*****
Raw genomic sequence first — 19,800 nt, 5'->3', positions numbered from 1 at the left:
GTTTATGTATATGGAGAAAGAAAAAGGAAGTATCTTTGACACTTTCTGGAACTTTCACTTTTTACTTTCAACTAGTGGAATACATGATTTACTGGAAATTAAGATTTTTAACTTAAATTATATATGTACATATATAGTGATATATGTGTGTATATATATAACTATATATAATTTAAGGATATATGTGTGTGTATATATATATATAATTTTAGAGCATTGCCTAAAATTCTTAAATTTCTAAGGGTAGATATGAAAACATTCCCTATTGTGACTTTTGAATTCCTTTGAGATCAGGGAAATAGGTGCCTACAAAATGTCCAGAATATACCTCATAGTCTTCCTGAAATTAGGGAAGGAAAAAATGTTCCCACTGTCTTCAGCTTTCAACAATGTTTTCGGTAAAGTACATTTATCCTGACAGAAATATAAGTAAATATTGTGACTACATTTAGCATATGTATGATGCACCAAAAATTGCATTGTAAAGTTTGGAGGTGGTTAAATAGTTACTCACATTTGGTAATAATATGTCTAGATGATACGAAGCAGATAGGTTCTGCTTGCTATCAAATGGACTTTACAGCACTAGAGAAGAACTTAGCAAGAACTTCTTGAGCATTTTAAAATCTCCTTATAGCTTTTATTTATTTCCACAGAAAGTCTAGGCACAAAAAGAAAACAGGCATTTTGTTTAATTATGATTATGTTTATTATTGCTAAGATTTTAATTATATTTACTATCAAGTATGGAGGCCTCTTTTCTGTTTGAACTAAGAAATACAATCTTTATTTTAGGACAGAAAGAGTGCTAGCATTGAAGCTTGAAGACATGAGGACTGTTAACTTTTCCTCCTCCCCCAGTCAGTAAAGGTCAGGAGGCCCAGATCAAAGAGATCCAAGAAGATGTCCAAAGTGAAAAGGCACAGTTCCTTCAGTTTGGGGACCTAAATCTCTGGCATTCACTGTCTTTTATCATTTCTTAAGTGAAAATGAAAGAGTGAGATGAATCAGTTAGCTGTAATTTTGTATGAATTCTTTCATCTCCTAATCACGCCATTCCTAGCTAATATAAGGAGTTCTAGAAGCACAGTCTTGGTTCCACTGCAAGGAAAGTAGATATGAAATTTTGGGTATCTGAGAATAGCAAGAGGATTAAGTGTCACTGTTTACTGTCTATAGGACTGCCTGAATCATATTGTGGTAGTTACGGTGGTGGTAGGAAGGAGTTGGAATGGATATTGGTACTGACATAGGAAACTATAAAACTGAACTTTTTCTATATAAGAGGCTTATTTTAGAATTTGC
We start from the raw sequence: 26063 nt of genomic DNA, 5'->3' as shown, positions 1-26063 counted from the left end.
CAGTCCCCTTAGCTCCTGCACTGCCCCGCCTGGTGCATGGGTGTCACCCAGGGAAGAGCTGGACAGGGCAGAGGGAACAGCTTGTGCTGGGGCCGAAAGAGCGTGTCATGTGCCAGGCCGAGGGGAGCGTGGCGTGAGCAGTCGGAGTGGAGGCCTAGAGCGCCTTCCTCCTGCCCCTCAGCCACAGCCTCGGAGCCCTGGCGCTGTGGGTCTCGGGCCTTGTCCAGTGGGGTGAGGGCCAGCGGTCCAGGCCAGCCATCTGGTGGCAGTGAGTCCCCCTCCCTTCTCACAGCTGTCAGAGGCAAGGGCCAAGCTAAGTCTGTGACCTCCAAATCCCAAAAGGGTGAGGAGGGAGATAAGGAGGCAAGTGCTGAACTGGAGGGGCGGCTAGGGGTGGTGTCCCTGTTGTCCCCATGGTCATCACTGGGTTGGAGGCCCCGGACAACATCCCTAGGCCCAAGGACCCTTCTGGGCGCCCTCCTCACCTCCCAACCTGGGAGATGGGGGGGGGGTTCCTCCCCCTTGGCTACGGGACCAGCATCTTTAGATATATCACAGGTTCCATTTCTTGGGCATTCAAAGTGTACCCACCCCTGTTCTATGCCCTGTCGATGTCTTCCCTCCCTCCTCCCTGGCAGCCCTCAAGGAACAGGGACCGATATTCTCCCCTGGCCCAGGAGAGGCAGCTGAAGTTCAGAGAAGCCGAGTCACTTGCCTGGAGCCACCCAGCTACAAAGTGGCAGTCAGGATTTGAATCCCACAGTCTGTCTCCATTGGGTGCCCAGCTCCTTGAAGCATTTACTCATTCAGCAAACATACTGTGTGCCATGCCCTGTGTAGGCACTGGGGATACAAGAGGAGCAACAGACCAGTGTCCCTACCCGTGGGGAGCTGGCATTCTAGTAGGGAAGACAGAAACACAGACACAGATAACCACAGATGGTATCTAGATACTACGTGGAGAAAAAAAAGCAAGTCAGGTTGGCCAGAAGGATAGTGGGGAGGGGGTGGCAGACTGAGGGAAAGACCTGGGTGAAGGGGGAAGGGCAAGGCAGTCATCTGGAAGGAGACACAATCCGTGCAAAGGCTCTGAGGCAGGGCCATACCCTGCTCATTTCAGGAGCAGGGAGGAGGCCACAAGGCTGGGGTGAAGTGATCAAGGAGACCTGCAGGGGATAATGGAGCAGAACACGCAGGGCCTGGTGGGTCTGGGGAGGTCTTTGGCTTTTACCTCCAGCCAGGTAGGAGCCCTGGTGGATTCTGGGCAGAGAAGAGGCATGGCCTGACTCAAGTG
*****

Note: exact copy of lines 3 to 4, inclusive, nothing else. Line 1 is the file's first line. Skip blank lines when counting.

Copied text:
We start from the raw sequence: 26063 nt of genomic DNA, 5'->3' as shown, positions 1-26063 counted from the left end.
CAGTCCCCTTAGCTCCTGCACTGCCCCGCCTGGTGCATGGGTGTCACCCAGGGAAGAGCTGGACAGGGCAGAGGGAACAGCTTGTGCTGGGGCCGAAAGAGCGTGTCATGTGCCAGGCCGAGGGGAGCGTGGCGTGAGCAGTCGGAGTGGAGGCCTAGAGCGCCTTCCTCCTGCCCCTCAGCCACAGCCTCGGAGCCCTGGCGCTGTGGGTCTCGGGCCTTGTCCAGTGGGGTGAGGGCCAGCGGTCCAGGCCAGCCATCTGGTGGCAGTGAGTCCCCCTCCCTTCTCACAGCTGTCAGAGGCAAGGGCCAAGCTAAGTCTGTGACCTCCAAATCCCAAAAGGGTGAGGAGGGAGATAAGGAGGCAAGTGCTGAACTGGAGGGGCGGCTAGGGGTGGTGTCCCTGTTGTCCCCATGGTCATCACTGGGTTGGAGGCCCCGGACAACATCCCTAGGCCCAAGGACCCTTCTGGGCGCCCTCCTCACCTCCCAACCTGGGAGATGGGGGGGGGGTTCCTCCCCCTTGGCTACGGGACCAGCATCTTTAGATATATCACAGGTTCCATTTCTTGGGCATTCAAAGTGTACCCACCCCTGTTCTATGCCCTGTCGATGTCTTCCCTCCCTCCTCCCTGGCAGCCCTCAAGGAACAGGGACCGATATTCTCCCCTGGCCCAGGAGAGGCAGCTGAAGTTCAGAGAAGCCGAGTCACTTGCCTGGAGCCACCCAGCTACAAAGTGGCAGTCAGGATTTGAATCCCACAGTCTGTCTCCATTGGGTGCCCAGCTCCTTGAAGCATTTACTCATTCAGCAAACATACTGTGTGCCATGCCCTGTGTAGGCACTGGGGATACAAGAGGAGCAACAGACCAGTGTCCCTACCCGTGGGGAGCTGGCATTCTAGTAGGGAAGACAGAAACACAGACACAGATAACCACAGATGGTATCTAGATACTACGTGGAGAAAAAAAAGCAAGTCAGGTTGGCCAGAAGGATAGTGGGGAGGGGGTGGCAGACTGAGGGAAAGACCTGGGTGAAGGGGGAAGGGCAAGGCAGTCATCTGGAAGGAGACACAATCCGTGCAAAGGCTCTGAGGCAGGGCCATACCCTGCTCATTTCAGGAGCAGGGAGGAGGCCACAAGGCTGGGGTGAAGTGATCAAGGAGACCTGCAGGGGATAATGGAGCAGAACACGCAGGGCCTGGTGGGTCTGGGGAGGTCTTTGGCTTTTACCTCCAGCCAGGTAGGAGCCCTGGTGGATTCTGGGCAGAGAAGAGGCATGGCCTGACTCAAGTG